SEATTLE – Pick a rival, any rival.
One of the great things about getting an expansion franchise is that the rivalry possibilities are endless. The Seattle Kraken haven’t played a single game, so there is no history to build the hatred that fuels some of the greatest rivalries in sports.
The Kraken haven’t yet had the chance to build animosity the way Sonics fans felt about Karl Malone, John Stockton and the Utah Jazz in the 1990s.
However, sometimes proximity is a good place to start; it’s easy to develop a disdain for the teams in your backyards. A great example is the MLS Cascadia Cup, which pits the Sounders against rivals Portland and Vancouver.
When looking at potential rivals for the Kraken, the Vancouver Canucks and San Jose Sharks are two teams that jump out. Geographic proximity alone should make these teams quick enemies for Seattle fans.
It should also be noted that, since the Las Vegas Golden Knights were the most recent expansion franchise before the Kraken, it would make sense that Seattle’s NHL franchise would quickly develop a rivalry with that team, given their age in the league.
Today, though, we’re talking about potential proximity rivalries.
Let’s start with the Canucks.
For years, people pitched Seattle as a great hockey market, because of how close the city was to Vancouver. Back then, Canucks tickets were tough to secure, so it was widely assumed people would make the drive south to Seattle so they could catch an NHL game.
When this was a prevailing narrative, the Canucks were one of the top teams in the league, advancing to the Stanley Cup Finals in 2010-11 before falling to the Boston Bruins in seven games.
Since then, though, Vancouver has failed to make the playoffs more often than it has qualified for the postseason and this season is off to a rough start with the Canucks next to last place in the North Division (8-13).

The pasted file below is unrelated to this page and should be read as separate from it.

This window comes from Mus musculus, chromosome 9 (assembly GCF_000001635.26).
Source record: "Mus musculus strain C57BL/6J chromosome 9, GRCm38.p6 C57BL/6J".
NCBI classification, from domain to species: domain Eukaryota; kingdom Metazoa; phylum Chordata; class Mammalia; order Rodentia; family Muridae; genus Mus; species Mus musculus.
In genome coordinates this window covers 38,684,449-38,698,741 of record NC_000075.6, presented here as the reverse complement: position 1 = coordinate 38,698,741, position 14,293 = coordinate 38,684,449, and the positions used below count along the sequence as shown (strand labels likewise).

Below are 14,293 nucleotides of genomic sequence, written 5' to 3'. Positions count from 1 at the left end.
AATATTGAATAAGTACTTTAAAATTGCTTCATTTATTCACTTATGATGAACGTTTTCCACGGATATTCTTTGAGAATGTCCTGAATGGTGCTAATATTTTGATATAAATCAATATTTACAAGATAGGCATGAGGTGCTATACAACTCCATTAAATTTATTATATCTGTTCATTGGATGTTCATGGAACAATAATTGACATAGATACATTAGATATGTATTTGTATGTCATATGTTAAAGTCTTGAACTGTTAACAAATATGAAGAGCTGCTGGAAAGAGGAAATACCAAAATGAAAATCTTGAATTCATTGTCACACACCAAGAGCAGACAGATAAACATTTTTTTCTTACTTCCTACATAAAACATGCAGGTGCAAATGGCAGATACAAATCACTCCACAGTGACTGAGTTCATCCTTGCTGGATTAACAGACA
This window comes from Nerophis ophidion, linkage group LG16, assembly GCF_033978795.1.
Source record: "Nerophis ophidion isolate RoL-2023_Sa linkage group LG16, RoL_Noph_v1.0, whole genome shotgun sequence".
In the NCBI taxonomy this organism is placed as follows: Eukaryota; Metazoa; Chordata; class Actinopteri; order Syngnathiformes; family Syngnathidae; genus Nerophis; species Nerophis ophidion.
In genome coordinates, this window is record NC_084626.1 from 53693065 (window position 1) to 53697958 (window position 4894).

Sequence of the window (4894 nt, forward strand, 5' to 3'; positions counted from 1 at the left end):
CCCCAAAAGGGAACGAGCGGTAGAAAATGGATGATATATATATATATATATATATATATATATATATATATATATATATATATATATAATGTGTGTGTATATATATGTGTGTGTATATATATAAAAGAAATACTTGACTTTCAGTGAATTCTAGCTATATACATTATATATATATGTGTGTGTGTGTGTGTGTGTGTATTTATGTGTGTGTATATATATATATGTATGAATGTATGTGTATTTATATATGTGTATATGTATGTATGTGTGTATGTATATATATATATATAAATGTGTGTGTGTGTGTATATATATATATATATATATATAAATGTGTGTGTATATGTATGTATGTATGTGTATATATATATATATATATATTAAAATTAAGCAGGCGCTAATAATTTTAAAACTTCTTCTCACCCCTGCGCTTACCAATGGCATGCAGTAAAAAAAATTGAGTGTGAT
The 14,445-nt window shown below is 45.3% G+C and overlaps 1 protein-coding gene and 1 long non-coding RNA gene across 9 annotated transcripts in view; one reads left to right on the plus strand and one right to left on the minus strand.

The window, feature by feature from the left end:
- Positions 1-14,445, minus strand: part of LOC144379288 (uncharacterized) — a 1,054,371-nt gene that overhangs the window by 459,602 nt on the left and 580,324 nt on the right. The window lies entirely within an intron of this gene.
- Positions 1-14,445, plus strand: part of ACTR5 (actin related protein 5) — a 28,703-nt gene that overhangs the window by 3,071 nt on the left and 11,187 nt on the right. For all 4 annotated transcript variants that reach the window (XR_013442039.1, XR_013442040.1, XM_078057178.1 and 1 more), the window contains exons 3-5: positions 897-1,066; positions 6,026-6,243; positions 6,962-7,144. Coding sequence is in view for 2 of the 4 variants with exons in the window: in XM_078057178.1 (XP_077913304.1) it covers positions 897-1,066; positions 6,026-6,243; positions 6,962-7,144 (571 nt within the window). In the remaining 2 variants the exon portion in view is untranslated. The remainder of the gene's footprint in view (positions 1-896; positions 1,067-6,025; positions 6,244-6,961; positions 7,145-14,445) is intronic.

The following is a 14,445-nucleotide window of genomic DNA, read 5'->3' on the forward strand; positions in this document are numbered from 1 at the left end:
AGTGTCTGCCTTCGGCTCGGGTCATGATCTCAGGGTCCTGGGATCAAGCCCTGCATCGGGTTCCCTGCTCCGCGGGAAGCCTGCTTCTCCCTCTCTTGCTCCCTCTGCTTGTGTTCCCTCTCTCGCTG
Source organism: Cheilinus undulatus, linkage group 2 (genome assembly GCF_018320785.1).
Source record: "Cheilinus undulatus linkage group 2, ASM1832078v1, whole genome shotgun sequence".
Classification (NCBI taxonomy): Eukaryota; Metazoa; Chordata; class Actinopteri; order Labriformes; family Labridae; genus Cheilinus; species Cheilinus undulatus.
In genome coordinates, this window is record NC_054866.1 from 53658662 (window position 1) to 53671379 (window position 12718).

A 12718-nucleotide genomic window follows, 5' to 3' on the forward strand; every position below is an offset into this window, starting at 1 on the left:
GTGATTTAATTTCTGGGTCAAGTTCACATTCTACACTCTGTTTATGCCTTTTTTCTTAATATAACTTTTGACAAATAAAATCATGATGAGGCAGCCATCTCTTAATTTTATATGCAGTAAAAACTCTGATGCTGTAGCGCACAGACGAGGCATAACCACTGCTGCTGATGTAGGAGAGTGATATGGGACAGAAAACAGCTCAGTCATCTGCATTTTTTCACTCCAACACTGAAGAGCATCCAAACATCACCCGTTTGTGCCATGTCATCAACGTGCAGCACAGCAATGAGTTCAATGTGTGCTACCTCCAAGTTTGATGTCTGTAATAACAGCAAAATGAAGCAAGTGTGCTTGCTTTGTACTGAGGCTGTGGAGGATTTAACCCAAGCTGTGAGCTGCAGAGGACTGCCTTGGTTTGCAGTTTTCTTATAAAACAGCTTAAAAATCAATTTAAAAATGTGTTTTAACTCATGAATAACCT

The Canucks’ recent struggles could be good news for the Kraken, the chance to grab some early momentum in the PNW rivalry.
Given that the teams are a reasonable car or train ride away, expect there to be a lot of fans from each market traveling to the rival city for games, which should make for a fun atmosphere that provides some early tension between franchises.
The Sharks, on the other hand, have been a mainstay in the postseason. Since 2003-04, San Jose has only failed to qualify for the postseason twice. The Sharks have been in the NHL since 1991, but have yet to secure a Stanley Cup championship.
In fact, San Jose has earned quite the reputation for postseason disappointment. The Sharks did advance to the Conference Finals in 2018-19, and the Stanley Cup Finals in 2015-16 But, for the most part, regardless of the team’s regular-season records, opposing fans typically feel pretty good when they draw the Sharks in the postseason.
Like the Canucks, the Sharks are struggling this season, sitting in next to last place in their division (7-8). However, San Jose is certainly next up in the series of fierce Seattle-Bay Area rivalries.
Will the Canucks and Sharks become the Kraken’s biggest rivals? Will it be the Golden Knights? Will something happen in Year 1 that vaults another squad into most-hated-rival status? Only time will tell. And, that’s the beauty of getting to experience the journey of an expansion franchise.